Technology


More cyberattacks expected in wake of WannaCry

Known as WannaCry, this strain of ransomware was developed by as-yet unknown hackers using tools first developed by the NSA and affects some computers running Microsoft software. If you still can't update, Microsoft has instructions for how to totally disable SMBv1 on your system. Malwarebytes detects malware, including ransomware, using a variety of methods, including behavior.



Ransom virus slowing, cyber security awareness promoted

The National Informatics Centre, which builds and manages nearly all government websites, and the Centre for Development of Advanced Computing, a premier research institute that has built supercomputers, have actively installed patches to immunise their Windows systems, Sundararajan said, according to the agency report .



You wannacry, don't you?

The most critical point about wannacry is the fact that it spreads even if you don't click anywhere, or take any action, like the usual phishing attacks. You're having the ideal Sunday morning in your house which is equipped with Smart home devices - at your service with a simple tap on your smartphone.



Microsoft Charged for 'WannaCry' Patch

Those numbers were only expected to rise as people started their work week. In the event that a hacker successfully hijacks your computer, you could rescue yourself with a backup of your data stored somewhere, like on a physical hard drive.



WannaCry didn't leave an impact on India, says IT Minister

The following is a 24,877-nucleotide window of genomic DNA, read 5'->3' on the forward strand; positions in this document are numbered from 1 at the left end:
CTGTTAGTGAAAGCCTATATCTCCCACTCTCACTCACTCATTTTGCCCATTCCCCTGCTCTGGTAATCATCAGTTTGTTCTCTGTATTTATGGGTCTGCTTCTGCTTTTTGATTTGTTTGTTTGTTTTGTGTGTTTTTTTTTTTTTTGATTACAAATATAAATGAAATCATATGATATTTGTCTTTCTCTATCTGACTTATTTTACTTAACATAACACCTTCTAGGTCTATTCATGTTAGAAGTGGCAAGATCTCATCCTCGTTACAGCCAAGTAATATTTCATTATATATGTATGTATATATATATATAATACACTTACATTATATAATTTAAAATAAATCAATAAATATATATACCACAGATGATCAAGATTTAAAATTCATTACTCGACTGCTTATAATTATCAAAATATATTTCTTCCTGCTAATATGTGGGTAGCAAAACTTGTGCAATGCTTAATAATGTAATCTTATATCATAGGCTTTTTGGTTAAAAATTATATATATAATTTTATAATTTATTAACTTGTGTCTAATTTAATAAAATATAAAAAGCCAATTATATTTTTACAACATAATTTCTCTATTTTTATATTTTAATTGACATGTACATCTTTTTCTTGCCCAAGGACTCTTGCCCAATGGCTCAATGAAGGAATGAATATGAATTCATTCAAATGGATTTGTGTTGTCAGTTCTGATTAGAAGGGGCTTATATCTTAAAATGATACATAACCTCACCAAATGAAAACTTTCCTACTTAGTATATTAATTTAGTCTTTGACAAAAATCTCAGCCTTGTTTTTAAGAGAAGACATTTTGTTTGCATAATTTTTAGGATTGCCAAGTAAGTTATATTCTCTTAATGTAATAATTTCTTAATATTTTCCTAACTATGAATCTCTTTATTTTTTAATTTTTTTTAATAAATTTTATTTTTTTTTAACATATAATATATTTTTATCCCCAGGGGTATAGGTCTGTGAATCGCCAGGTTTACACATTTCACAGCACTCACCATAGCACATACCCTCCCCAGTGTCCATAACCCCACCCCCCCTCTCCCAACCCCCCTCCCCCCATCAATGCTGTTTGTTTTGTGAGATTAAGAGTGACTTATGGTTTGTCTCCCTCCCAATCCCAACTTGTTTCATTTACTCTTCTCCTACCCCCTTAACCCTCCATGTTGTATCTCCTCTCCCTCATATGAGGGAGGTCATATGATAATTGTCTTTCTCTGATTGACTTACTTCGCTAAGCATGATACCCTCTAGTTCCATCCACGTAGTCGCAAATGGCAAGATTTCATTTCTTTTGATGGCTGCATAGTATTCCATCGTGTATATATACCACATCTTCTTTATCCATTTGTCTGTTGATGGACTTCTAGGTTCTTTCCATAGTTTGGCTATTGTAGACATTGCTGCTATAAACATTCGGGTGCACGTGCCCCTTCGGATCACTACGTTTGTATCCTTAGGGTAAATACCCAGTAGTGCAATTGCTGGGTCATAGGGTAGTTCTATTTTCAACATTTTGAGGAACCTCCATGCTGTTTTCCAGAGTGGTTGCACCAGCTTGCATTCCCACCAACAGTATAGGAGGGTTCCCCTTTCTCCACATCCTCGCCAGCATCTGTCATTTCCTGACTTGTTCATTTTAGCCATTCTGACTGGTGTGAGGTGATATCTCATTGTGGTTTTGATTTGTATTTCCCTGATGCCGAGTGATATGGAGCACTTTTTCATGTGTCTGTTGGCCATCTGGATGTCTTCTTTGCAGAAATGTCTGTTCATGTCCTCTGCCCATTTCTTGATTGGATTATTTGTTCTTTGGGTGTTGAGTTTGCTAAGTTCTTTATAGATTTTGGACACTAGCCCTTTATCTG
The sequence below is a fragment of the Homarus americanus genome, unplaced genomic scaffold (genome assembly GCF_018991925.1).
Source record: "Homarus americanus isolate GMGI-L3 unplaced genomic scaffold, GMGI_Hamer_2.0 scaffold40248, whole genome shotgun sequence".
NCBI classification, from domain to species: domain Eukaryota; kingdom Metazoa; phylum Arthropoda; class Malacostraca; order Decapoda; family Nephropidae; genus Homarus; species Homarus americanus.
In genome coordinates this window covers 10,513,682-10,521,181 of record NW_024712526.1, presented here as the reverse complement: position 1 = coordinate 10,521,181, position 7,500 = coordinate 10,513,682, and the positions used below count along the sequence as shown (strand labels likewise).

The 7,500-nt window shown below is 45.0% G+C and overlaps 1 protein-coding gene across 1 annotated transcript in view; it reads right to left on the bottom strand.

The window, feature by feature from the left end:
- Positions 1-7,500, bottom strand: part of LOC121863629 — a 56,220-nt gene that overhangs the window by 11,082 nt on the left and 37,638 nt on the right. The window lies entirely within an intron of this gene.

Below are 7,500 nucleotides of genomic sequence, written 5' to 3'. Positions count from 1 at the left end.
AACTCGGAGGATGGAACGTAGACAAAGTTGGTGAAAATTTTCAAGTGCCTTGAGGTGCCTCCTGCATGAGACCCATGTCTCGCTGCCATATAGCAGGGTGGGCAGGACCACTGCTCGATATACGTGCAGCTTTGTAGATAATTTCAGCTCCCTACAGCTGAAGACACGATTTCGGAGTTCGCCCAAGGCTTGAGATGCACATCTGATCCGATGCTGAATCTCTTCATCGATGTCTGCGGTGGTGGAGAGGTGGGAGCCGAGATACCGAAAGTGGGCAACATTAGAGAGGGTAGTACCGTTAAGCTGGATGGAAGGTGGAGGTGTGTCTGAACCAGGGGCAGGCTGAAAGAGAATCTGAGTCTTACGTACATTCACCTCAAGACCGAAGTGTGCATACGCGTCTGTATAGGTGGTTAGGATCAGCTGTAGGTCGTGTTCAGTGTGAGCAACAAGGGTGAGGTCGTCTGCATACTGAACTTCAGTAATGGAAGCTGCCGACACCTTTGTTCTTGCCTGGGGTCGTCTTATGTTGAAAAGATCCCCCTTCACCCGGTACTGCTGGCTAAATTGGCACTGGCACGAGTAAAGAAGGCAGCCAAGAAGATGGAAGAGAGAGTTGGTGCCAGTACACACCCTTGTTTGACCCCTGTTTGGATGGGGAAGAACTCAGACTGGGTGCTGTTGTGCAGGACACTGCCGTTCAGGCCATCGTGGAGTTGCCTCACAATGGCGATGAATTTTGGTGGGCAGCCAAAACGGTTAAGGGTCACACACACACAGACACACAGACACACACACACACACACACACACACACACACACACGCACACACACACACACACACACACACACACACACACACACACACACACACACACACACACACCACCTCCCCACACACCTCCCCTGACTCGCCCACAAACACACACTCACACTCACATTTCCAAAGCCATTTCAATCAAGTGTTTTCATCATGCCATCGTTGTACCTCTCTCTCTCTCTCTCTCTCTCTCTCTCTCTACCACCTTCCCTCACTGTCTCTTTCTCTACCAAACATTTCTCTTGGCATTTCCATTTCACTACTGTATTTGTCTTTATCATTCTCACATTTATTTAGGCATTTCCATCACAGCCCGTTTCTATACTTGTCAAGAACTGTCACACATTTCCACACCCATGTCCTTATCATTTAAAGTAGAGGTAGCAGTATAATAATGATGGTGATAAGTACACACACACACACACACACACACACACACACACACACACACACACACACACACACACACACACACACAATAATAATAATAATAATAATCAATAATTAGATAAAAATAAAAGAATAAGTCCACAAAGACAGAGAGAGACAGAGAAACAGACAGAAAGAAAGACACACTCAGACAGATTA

In 2016, such schemes caused losses of $1.5 billion , according to market researcher Cybersecurity Ventures. "Normal production operations are underway at our RNAIPL plant in Chennai", Nissan India said in an emailed statement. Recovery from backups is one of them. Yet security flaws in older editions of Windows persist. Computers with an out-of-date version of Microsoft Windows were appeared to have been hit especially hard.



WannaCry: An worldwide Cyber-attack that spread across the globe over night

In 2016, such schemes caused losses of $1.5 billion , according to market researcher Cybersecurity Ventures. "And it's only going to get worse", said George Crump , president of IT analyst firm Storage Switzerland LLC. There are almost 150 million computers running Windows XP operation system globally. For example, the U.S.is fighting a war and the military needs to take down a power plant, and there are only two options: "to drop a bomb on it, or to use a cyberattack to temporarily ...